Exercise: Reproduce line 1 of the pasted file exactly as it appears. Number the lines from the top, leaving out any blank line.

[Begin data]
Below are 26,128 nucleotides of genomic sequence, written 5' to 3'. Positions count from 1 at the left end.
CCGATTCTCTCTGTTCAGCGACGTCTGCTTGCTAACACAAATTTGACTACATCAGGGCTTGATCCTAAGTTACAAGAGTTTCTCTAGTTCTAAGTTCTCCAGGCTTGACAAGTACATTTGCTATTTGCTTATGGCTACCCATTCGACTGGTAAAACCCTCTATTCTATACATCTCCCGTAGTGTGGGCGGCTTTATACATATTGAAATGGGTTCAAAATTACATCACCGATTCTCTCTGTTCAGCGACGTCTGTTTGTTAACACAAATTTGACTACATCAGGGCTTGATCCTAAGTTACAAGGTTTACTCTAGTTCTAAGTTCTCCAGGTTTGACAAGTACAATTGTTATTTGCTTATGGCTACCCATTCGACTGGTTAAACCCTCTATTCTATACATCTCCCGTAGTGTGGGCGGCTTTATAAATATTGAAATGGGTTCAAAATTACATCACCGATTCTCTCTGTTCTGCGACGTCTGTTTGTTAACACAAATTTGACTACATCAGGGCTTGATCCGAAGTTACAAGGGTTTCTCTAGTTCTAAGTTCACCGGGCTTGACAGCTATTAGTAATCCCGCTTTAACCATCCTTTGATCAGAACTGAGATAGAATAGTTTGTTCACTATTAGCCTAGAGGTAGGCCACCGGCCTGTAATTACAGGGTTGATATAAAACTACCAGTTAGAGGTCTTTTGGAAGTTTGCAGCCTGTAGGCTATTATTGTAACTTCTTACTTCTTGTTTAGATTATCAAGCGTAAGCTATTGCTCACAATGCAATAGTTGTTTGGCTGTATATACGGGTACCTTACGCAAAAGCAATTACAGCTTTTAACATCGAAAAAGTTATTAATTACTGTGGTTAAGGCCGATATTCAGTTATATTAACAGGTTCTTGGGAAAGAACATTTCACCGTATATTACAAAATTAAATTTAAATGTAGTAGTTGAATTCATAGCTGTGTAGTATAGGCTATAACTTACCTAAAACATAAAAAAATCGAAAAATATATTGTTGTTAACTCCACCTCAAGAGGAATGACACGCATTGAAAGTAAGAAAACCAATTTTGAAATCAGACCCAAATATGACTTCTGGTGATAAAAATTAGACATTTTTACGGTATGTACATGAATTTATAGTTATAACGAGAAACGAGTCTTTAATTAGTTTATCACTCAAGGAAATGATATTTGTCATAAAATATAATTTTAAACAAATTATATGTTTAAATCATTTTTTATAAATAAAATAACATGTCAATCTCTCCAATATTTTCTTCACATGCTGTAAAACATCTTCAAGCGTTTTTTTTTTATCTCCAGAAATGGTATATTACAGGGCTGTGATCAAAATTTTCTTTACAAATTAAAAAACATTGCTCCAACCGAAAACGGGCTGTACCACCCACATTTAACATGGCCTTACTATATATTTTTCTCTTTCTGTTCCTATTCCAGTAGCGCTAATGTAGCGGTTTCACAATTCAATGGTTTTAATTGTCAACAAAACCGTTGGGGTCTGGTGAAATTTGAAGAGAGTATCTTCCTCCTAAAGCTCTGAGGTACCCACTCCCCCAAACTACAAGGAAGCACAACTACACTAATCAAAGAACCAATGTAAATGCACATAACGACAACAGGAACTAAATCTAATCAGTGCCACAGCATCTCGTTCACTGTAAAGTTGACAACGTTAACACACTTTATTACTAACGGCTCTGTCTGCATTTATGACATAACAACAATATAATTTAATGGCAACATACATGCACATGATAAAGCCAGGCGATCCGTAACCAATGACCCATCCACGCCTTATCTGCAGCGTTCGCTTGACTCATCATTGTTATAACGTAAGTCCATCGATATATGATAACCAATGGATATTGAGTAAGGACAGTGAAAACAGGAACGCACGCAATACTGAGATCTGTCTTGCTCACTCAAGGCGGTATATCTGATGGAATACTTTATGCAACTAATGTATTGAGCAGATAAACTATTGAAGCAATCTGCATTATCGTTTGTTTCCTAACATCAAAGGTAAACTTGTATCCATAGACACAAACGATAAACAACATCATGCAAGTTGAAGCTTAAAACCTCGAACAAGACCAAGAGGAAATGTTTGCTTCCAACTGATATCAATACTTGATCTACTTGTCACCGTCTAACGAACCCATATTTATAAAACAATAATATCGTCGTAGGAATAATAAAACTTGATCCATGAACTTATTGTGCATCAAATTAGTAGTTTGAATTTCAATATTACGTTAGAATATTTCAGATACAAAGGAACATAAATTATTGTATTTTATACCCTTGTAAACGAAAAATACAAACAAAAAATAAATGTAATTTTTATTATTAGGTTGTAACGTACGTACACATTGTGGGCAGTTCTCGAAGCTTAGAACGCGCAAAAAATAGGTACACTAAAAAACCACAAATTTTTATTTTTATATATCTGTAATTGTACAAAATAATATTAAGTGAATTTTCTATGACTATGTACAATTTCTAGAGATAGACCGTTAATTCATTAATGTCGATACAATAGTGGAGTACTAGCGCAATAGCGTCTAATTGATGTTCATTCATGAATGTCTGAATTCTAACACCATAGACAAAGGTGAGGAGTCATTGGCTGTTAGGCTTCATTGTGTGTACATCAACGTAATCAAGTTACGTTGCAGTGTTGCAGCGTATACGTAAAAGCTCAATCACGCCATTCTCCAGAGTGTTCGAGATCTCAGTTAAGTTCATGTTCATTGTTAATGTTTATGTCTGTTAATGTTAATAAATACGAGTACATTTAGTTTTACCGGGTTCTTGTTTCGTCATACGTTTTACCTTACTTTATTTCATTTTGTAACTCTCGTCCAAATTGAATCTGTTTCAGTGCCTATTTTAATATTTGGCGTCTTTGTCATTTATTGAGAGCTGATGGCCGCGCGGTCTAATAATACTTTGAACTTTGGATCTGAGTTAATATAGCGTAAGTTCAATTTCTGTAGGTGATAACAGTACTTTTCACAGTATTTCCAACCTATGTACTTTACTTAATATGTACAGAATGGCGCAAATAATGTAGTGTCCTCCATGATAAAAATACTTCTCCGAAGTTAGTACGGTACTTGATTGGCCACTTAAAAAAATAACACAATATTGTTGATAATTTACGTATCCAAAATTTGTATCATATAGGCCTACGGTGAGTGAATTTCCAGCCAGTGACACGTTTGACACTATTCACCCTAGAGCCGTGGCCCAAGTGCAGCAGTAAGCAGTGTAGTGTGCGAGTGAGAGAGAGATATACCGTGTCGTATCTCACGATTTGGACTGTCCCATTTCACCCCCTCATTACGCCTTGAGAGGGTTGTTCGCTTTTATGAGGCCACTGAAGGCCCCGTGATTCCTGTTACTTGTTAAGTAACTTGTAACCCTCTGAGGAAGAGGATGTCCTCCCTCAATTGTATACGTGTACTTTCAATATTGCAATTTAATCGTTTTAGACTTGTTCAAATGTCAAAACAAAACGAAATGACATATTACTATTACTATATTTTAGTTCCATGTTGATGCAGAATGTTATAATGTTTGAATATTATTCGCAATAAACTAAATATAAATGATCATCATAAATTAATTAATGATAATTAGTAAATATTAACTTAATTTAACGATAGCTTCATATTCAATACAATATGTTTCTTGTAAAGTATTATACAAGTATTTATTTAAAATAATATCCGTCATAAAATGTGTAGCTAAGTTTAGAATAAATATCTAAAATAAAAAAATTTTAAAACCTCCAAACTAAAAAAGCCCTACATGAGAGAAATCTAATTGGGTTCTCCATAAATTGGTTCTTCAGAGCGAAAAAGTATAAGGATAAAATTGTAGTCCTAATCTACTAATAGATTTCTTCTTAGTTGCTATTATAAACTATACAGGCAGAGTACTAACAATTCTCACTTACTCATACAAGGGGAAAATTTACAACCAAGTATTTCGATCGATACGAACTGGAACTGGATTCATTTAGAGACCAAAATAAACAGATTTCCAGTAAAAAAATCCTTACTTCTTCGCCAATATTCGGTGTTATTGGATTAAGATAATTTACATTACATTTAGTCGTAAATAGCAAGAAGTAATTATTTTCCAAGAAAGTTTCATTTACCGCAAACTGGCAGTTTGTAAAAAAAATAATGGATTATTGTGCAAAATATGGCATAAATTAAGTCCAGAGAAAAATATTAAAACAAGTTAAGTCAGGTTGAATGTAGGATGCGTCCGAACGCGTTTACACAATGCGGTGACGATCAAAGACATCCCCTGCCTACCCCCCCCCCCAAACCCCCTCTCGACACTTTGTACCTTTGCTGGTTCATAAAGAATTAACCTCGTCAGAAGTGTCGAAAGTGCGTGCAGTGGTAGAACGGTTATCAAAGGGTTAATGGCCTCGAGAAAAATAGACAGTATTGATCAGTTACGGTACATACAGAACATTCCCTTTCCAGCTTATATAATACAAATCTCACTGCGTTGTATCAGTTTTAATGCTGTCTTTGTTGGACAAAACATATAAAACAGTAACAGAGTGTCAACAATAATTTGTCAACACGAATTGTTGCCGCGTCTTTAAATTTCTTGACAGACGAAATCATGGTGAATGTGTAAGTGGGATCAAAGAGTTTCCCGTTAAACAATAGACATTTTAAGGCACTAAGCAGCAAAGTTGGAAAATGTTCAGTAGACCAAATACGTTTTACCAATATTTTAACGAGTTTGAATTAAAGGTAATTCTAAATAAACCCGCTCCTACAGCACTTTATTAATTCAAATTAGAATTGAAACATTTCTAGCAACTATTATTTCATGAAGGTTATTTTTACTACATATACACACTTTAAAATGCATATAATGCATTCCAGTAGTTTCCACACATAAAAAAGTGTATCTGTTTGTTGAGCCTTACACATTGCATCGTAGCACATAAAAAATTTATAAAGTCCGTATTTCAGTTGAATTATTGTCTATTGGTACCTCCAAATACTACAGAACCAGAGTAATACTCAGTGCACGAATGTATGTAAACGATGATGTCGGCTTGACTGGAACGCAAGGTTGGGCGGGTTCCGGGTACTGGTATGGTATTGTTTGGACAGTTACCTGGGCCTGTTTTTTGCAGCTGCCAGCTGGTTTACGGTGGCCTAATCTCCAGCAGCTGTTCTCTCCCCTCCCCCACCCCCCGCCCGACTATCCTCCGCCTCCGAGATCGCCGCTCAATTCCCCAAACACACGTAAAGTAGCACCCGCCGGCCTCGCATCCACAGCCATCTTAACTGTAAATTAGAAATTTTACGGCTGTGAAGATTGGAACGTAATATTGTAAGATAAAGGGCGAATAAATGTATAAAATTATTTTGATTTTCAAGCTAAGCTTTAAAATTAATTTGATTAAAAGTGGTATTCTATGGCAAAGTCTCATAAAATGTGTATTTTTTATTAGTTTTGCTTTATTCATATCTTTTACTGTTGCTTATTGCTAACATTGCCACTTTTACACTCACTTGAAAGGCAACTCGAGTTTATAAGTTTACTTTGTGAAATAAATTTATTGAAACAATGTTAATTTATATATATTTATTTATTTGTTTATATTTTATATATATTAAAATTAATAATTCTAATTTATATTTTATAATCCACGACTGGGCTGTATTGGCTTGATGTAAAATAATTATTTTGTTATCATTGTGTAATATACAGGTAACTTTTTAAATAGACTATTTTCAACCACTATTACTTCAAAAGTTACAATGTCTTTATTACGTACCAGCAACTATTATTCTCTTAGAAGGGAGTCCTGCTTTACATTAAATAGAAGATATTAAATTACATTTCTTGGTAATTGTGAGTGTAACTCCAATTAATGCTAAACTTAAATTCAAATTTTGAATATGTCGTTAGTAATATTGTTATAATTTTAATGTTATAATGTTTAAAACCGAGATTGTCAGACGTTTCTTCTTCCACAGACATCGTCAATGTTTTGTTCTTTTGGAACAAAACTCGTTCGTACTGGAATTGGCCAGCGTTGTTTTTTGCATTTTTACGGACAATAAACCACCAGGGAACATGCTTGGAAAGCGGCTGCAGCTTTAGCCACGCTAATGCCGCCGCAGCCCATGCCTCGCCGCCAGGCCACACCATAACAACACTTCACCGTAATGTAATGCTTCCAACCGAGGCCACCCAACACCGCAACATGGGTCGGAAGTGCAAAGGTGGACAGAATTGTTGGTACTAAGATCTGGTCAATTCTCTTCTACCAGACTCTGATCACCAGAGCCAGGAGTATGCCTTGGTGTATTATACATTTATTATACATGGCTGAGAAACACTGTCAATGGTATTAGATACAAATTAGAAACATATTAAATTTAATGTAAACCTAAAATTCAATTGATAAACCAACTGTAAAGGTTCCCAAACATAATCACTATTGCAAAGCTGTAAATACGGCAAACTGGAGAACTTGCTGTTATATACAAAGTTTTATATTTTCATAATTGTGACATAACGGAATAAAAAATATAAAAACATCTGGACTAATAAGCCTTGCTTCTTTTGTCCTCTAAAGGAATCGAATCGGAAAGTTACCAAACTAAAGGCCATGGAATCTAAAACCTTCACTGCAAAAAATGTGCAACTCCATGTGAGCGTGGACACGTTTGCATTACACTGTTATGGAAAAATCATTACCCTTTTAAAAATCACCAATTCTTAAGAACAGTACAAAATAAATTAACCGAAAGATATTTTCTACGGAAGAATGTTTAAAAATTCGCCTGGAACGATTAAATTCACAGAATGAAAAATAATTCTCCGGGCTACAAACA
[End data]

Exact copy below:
Below are 26,128 nucleotides of genomic sequence, written 5' to 3'. Positions count from 1 at the left end.